I don’t discuss certain topics with very many people, partly because I’m rather private that way, and partly because I don’t like being looked at “like that”. Friends and family know I’m sensitive to MSG, most of my coworkers know I have migraines. A few people know I have joint issues, and fewer still know about the chronic pain.
So why am I posting about it now?
A dear friend who is a lovely woman, very capable, strong and incredibly smart, lives with RSD/CRPS. If you’re not familiar with it, take a moment to look at the link. She has been regularly posting helpful information on Facebook. In that, she’s a far better advocate than I will ever be.
She posted a link to understanding chronic pain. And another to the ever popular (and scarily accurate) spoon theory. Another friend posted a link to an article about not calling women crazy. And it was there that I had a moment’s pause, and it had nothing to do with the article itself.
Right on the heels of reading the comments in the Spoon Theory piece (and getting incredibly irritated by many of them), I read the Crazy article, and I came to a realization.
I have minimal tolerance for people who feel they can “fix” my problems – if I would only just… insert whatever miracle cure they feel is appropriate. Exercise more, eat better, take vitamins, switch to a vegan diet, get rid of all toxins in my life, etc. Whatever it is, I can “cure” myself simply by doing the things they say. As if living with chronic pain is a choice, that you want to be doing.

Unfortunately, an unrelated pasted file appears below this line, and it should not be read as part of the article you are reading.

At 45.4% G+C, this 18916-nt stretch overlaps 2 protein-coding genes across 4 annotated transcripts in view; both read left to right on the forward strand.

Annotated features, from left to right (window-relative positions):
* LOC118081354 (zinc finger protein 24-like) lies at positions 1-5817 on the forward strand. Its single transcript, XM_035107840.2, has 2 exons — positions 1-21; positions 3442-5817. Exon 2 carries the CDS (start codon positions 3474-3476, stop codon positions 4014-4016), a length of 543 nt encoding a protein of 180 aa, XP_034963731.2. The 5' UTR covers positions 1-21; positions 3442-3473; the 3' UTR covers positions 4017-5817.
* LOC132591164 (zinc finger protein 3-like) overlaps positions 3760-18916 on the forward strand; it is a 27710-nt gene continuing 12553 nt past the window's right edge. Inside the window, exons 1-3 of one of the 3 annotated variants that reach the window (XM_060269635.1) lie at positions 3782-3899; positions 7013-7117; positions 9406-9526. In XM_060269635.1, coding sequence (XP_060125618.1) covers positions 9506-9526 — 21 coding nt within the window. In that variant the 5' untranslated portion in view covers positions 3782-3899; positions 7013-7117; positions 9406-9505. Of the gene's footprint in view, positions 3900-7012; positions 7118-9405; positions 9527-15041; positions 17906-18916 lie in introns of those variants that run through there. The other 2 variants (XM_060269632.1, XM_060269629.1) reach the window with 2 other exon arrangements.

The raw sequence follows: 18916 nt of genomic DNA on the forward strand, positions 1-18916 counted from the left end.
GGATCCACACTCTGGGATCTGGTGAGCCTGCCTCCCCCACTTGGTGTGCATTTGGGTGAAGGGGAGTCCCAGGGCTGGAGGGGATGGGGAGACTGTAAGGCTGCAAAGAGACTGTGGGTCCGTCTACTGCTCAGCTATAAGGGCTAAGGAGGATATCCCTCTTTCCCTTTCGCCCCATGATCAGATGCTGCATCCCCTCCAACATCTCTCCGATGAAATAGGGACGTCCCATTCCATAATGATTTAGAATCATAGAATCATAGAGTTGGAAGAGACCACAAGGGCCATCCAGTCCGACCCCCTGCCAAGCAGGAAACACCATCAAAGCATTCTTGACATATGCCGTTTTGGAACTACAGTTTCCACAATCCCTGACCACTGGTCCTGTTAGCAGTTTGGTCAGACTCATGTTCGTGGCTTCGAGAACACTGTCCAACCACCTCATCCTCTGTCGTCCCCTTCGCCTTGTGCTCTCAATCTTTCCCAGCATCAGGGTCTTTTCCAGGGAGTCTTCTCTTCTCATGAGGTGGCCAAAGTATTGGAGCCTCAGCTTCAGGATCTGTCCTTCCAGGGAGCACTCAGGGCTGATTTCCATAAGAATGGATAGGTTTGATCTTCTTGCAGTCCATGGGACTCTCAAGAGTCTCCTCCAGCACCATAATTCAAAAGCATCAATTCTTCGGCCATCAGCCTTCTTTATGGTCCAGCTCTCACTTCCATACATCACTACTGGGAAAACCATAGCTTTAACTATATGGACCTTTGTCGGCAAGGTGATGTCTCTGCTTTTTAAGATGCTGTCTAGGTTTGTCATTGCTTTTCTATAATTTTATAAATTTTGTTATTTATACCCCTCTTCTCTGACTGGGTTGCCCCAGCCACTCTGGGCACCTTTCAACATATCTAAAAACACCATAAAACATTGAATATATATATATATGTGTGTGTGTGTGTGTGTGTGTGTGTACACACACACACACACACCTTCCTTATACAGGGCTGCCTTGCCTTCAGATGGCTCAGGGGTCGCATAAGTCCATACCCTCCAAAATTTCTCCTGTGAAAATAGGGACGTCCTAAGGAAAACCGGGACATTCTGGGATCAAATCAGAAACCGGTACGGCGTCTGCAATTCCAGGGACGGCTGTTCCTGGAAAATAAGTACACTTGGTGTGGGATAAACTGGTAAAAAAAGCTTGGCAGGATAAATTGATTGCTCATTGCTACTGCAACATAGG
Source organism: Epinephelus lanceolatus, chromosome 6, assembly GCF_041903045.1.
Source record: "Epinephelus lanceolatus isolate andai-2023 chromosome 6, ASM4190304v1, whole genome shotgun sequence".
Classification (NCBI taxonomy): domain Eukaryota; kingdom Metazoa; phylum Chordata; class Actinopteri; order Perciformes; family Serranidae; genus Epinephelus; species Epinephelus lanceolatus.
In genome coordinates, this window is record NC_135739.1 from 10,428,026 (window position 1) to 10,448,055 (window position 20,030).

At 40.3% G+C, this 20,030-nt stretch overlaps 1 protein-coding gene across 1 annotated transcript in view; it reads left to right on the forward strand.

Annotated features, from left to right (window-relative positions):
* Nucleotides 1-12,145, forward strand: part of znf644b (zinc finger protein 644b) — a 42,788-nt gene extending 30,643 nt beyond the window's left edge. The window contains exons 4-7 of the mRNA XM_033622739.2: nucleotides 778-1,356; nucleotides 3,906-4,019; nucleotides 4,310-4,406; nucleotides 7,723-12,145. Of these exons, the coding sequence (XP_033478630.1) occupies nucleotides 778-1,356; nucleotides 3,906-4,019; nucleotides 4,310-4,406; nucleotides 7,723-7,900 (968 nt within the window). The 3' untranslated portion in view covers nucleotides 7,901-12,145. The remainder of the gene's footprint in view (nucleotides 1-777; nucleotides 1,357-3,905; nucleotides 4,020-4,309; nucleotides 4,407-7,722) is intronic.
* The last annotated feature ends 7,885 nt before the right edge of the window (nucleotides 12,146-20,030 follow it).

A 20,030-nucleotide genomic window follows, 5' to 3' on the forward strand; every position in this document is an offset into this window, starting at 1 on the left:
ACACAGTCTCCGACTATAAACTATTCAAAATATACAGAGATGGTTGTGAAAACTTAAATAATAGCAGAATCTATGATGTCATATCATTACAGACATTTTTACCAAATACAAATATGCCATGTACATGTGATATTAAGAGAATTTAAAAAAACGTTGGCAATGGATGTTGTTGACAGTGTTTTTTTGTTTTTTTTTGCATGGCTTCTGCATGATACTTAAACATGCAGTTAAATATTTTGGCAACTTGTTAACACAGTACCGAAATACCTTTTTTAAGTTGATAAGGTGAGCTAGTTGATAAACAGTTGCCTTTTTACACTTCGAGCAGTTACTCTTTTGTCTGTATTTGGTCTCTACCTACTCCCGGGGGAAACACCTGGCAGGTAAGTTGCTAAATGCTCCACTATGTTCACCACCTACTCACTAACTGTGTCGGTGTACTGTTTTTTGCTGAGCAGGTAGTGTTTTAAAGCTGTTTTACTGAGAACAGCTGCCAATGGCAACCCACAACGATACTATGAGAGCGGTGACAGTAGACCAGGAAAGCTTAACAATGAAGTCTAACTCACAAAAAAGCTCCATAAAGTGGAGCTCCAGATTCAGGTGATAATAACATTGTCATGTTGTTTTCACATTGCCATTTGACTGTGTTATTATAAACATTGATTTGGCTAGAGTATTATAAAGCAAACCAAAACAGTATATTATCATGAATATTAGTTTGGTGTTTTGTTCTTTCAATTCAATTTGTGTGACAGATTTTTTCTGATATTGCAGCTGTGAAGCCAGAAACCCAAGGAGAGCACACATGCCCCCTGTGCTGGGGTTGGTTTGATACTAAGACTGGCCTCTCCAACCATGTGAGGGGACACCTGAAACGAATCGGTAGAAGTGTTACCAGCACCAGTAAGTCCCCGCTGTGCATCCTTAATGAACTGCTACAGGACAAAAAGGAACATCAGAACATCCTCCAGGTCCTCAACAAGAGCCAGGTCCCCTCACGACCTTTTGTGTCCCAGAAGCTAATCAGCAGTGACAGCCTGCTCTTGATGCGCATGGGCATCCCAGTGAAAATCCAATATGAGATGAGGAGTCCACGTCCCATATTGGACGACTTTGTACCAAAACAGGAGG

I have even bigger problems with the idea of being considered a mental case. Here’s where it gets really dicey. So many people who are dealing with chronic pain, especially from an “invisible” source like RSD, fibro, CFS, myofascial pain, lupus and things like that, are also dealing with people thinking they’re faking it, or that it’s all in their head, or that they’re not only physically challenged, but mentally incompetent as well. The image of someone with any of the lesser known “invisible” conditions is that they’re an unstable flake.
The flip side of that coin is pity. And let me tell you, pity is even worse. You can get mad at someone who automatically assumes you’re a fucked up flake just because you’re in pain and you don’t have an obvious and visible injury. It’s harder when someone sounds like they’re being helpful.
Truth? I hate asking for help. And I sure as shit am not accepting unsolicited help when it’s accompanied by a pitying, or condescending attitude.
Rounding out this trifecta of of fun is something even worse. It’s others who feel the need to turn everything into a competition. Sometimes it’s whose symptoms are worse, whose fatigue is greater, whose pain management needs are more intense. Other times it’s the game of how much can you do on how few spoons. Also known as, my pain is so much greater than yours but I still do all these things, so what’s your excuse.
The result of all this? I keep my mouth shut. I’ve been dealing with some form of pain for longer than I care to think about, and aside from the migraines, all of it was somehow traumatically induced.
And my point here? Simple… educate yourself, don’t make assumptions, don’t judge, and don’t ever make it a competition. Oh, one more thing, don’t use illness as an excuse for bad behavior. When someone does that, we all lose.
- Discovery Channel Documentary “Pain Matters” Chronicles the Burdens of Living with Chronic Pain (hispanicbusiness.com)
- The Life of this Chronic Migraine Sufferer: Like a Soap Opera many Plot Twists and Turns (julieg350dayinthelifewithmigraines.org)